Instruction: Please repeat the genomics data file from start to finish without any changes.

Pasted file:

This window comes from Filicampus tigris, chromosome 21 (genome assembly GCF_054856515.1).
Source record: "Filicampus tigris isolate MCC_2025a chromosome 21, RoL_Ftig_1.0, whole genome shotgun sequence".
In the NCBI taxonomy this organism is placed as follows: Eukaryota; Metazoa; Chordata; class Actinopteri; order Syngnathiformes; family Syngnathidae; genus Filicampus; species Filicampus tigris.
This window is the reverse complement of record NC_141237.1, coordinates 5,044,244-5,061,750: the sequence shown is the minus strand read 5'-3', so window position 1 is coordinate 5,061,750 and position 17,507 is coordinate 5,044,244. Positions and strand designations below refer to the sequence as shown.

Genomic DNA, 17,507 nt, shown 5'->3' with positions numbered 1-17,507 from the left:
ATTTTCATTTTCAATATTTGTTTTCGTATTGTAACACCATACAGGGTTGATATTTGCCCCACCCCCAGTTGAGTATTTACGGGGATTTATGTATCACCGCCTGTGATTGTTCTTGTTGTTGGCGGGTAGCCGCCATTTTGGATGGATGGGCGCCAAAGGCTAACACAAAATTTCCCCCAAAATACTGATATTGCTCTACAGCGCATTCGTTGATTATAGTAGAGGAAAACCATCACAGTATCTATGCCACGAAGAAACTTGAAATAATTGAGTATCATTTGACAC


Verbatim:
This window comes from Filicampus tigris, chromosome 21 (genome assembly GCF_054856515.1).
Source record: "Filicampus tigris isolate MCC_2025a chromosome 21, RoL_Ftig_1.0, whole genome shotgun sequence".
In the NCBI taxonomy this organism is placed as follows: Eukaryota; Metazoa; Chordata; class Actinopteri; order Syngnathiformes; family Syngnathidae; genus Filicampus; species Filicampus tigris.
This window is the reverse complement of record NC_141237.1, coordinates 5,044,244-5,061,750: the sequence shown is the minus strand read 5'-3', so window position 1 is coordinate 5,061,750 and position 17,507 is coordinate 5,044,244. Positions and strand designations below refer to the sequence as shown.

Genomic DNA, 17,507 nt, shown 5'->3' with positions numbered 1-17,507 from the left:
ATTTTCATTTTCAATATTTGTTTTCGTATTGTAACACCATACAGGGTTGATATTTGCCCCACCCCCAGTTGAGTATTTACGGGGATTTATGTATCACCGCCTGTGATTGTTCTTGTTGTTGGCGGGTAGCCGCCATTTTGGATGGATGGGCGCCAAAGGCTAACACAAAATTTCCCCCAAAATACTGATATTGCTCTACAGCGCATTCGTTGATTATAGTAGAGGAAAACCATCACAGTATCTATGCCACGAAGAAACTTGAAATAATTGAGTATCATTTGACAC